Margaret Martonosi of Princeton University to Receive ACM Frances E. Allen Award for Outstanding Mentoring

Martonosi’s Guidance Significantly Impacted Computer Architecture Students and the Broader Computer Science Community

ACM named Margaret Martonosi the recipient of the ACM Frances E. Allen Award for Outstanding Mentoring. Martonosi is recognized for outstanding and far-reaching mentoring at Princeton University, in computer architecture, and to the broader computer science community. Martonosi, the Hugh Trumbull Adams ’35 Professor of Computer Science at Princeton University, is a leader in the design, modeling, and verification of power efficient computer architecture.

Mentoring Contributions
Martonosi instituted the Discipline Specific Workshops program—an initiative of what was then the CRA-W sub-committee of the Computer Research Association and the Coalition to Diversify Computing—with the goal of increasing participation of women and members of underrepresented groups in computing by fostering professional networking within a specific computing research area.

Those attending these workshops develop professional networks with other women in their field and gain vital career guidance from successful senior role models. Martonosi and her collaborators in this work planned the workshops to be co-located with major conferences related to each specific sub-field. To date, more than 30 workshops have helped thousands of students build their collaboration networks. For example, several of the students have co-authored papers with senior researchers and peer colleagues that they met at the workshops.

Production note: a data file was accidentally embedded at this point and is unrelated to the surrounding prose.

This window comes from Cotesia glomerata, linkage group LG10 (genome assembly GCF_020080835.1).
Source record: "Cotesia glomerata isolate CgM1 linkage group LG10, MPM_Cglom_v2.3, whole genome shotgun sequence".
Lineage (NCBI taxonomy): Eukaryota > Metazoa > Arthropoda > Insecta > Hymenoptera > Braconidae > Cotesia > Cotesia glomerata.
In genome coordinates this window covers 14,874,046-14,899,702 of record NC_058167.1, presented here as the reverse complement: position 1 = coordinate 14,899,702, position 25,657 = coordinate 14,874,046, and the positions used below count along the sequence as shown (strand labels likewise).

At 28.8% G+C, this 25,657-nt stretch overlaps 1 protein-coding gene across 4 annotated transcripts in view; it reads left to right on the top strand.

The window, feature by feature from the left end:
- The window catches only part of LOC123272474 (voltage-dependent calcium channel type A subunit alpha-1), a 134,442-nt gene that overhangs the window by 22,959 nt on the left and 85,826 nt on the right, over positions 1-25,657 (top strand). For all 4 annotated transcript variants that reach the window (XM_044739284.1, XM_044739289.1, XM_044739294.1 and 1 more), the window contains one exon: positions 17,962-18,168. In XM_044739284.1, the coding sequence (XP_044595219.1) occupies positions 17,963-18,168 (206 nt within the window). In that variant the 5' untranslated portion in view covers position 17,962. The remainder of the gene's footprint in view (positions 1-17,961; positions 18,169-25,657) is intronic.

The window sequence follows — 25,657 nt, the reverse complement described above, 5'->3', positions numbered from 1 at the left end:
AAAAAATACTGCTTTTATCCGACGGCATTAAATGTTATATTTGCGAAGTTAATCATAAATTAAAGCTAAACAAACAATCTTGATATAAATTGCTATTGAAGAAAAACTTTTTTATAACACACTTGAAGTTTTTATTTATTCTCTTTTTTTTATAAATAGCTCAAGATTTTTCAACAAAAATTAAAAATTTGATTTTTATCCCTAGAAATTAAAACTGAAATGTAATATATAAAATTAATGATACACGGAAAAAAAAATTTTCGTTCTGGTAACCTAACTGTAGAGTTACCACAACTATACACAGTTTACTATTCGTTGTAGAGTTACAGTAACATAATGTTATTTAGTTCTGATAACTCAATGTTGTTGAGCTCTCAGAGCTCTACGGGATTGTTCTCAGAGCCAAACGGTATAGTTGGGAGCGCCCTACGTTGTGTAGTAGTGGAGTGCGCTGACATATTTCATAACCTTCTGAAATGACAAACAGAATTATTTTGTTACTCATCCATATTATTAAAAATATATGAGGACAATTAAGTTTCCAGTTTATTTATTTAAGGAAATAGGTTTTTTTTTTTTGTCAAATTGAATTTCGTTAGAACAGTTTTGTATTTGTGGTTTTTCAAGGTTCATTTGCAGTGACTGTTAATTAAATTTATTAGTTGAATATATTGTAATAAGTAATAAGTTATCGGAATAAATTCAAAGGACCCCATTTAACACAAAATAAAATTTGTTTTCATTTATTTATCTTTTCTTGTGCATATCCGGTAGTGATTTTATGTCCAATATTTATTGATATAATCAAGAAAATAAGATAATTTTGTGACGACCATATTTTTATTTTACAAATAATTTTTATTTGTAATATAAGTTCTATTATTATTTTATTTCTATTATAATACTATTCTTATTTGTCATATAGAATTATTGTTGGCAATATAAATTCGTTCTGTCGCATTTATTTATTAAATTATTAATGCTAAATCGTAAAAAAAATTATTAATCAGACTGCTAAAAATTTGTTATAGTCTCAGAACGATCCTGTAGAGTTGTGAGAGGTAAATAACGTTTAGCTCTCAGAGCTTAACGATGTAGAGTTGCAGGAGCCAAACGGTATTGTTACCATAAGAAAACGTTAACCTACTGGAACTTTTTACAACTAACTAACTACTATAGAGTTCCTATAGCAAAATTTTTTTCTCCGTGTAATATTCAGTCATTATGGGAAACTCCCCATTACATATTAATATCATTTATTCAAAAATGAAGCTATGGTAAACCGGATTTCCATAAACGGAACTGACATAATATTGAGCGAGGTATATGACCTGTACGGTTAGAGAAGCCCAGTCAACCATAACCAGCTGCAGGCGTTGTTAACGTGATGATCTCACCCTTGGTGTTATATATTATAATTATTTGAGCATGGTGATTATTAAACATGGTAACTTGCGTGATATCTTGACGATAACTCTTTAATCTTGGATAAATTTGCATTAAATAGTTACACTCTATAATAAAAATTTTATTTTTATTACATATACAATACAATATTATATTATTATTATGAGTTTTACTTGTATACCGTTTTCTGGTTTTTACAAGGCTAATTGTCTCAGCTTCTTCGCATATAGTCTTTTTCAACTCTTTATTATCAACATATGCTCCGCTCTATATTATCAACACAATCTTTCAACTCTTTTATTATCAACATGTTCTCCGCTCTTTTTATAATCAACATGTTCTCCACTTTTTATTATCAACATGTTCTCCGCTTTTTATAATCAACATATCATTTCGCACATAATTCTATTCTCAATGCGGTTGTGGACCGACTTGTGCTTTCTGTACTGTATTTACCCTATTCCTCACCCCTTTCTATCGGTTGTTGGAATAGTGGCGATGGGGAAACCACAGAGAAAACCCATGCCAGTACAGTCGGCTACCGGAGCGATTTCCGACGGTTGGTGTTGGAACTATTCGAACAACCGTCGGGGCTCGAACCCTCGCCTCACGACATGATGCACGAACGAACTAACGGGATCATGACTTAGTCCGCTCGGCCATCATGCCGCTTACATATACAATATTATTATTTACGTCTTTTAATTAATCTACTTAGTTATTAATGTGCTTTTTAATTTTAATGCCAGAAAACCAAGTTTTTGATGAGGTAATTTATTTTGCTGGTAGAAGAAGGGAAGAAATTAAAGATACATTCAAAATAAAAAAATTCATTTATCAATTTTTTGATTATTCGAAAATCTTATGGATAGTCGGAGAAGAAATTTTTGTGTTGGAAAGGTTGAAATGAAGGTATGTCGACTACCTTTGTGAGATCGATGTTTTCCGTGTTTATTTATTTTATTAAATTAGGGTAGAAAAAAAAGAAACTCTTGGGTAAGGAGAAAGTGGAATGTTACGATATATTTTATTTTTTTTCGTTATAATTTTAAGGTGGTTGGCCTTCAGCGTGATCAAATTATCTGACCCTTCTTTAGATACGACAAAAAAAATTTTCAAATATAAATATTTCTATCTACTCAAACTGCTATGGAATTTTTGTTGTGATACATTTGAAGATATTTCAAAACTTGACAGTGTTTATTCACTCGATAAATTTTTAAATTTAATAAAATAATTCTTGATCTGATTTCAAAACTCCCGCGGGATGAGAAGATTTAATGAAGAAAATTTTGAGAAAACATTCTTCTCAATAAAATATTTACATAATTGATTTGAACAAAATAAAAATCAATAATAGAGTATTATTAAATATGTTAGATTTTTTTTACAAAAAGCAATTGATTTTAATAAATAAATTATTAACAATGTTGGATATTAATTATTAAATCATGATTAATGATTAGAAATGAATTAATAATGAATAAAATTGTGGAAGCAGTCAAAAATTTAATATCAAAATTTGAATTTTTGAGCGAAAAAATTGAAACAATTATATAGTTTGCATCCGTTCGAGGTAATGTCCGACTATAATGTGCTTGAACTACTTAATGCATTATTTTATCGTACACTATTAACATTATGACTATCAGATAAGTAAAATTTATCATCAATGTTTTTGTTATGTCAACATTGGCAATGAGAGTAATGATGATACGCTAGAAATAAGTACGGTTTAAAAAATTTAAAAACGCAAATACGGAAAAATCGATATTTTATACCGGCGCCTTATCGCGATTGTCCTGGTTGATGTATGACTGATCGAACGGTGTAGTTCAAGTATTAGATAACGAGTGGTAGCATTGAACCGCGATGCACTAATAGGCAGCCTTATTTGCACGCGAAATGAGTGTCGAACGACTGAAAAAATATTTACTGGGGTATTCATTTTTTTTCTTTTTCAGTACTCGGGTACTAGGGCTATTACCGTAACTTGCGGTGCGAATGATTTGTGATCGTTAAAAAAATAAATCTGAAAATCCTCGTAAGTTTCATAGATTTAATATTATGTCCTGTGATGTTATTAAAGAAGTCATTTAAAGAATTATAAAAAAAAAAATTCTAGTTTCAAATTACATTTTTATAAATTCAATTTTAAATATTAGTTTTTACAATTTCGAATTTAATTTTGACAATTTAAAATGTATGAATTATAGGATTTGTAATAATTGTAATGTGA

At Princeton, Martonosi has advised 36 PhD students who have gone on to successful careers. In addition to her work with doctoral students, she has been recognized as a dedicated and extremely effective mentor for women and minority undergraduate and graduate students. Since 1995, she has supervised the undergraduate research of many students, including hosting undergraduate women from other colleges and universities such as Columbia, Pomona College, Georgia Tech, Hiram College, Duke, and Mt. Holyoke College to come work with her as summer research interns at Princeton.

Research Contributions
Themes in Martonosi’s work include combining theoretical underpinnings and novel algorithms with simple hardware ideas and a detailed understanding of workload behavior. Her techniques span hardware and software as well as theory and practice to produce high-impact, long-lasting results from important problems.

Martonosi’s research has made myriad contributions to power-aware architecture. Her early research on narrow bit-width operands cut arithmetic energy requirements in half by exploiting common data value patterns. This work was patented and licensed to Intel. Martonosi’s research in power-awareness originally focused on general-purpose computer architecture. She later broadened her scope to energy issues in mobile sensor networks where energy dictates system lifetime and success.

Her ZebraNet Wildlife Tracking Project established the field of mobile sensor networks. Covering large tracking areas (up to hundreds of miles) with no installed infrastructure using traditional protocols would have required very high-power, long-range radios. In contrast, ZebraNet developed the first energy-efficient protocols for opportunistic routing using low-power, short-range data transfers. The project comprehensively addressed hardware design, energy adaptation, communication protocols, and system software. ZebraNet was deployed twice in Kenya. It collected thousands of data points on Plains Zebras, provided biologists with never-before-seen animal behavior data, and established the utility of mobile sensor networks for many problems that are now adapted broadly in sensors and mobile devices.